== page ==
Meet the woman behind a shortage of execution drugs
COPENHAGEN - Thirty-two states and the federal government have the death penalty, and all of them use lethal injection, with various drugs, as the primary method. It has been used in the United States more than 1,200 times.
Many states, including Oklahoma, have been having trouble getting a hold of the execution drugs.
The reason several states are running short is a woman named Maya Foa. She works for a British group which campaigns against the death penalty.
"I don't believe there's such a thing as a humane execution," she said. "We have executions which are lasting 25 minutes, and the prisoner's dying in agony. That for me as a form of 'just' punishment is a contradiction in terms."
In 2011, Foa began researching pentobarbital, the drug most commonly used in U.S. executions.
It was developed to treat epilepsy, but in the high doses used in lethal injections it causes respiratory arrest.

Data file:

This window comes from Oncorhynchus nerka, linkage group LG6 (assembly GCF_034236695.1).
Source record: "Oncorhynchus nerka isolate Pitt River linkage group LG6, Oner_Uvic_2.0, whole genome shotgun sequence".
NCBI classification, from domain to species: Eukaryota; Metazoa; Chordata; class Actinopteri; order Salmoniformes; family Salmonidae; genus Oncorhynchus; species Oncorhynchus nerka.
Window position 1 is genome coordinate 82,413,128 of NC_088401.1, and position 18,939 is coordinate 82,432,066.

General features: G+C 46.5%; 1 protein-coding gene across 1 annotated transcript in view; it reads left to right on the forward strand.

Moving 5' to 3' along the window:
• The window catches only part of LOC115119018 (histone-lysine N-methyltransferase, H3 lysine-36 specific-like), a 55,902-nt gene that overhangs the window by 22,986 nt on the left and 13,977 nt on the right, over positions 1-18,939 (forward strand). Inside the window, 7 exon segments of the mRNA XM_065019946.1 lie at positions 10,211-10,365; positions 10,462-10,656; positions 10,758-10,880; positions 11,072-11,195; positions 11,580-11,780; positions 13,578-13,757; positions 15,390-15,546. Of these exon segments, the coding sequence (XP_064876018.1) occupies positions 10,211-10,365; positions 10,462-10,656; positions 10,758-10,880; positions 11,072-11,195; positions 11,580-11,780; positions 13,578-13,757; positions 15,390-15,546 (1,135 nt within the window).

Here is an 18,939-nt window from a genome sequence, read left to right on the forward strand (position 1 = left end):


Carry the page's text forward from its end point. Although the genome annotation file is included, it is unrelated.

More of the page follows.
Foa discovered that the only company with approval from the Food and Drug Administration to sell pentobarbital in the U.S. was a Danish group called Lundbeck.
The death penalty has been banned in the European Union so she made the information public, hoping to force Lundbeck to stop selling pentobarbital to U.S. prisons.
"It was a scandal," Foa said. "It was extraordinary. It was a scandal. It was a big deal in Denmark, and it was a real problem for the company."
At Lundbeck's headquarters in Vopenhagen, communications chief, Anders Schroll, told us Lundbeck had not known its epilepsy drug was being used in executions.
"That was certainly a shock for Lundbeck because this is completely against what we stand for," Schroll said. "Our researchers go to the lab every day to save people's lives, and this is completely against why they work."
With Foa's help, Lundbeck developed a new sales system to control who purchased their drugs.
That has shut down the supply of FDA-approved pentobarbital to U.S. prisons, and led 10 other pharmaceutical companies to follow suit, to stop their drugs being used in executions.
One of the consequences of what Foa has done is that some U.S. states are now turning to new, untested drugs that may cause more suffering than pentobarbital.
"We can make sure that our products are used for what they're meant for," Schroll said. "The rest is up to society, to U.S. citizens to find out whether or not they should have capital punishment."But the shortage of pentobarbitol has drawn attention to how much executed prisoners suffer.
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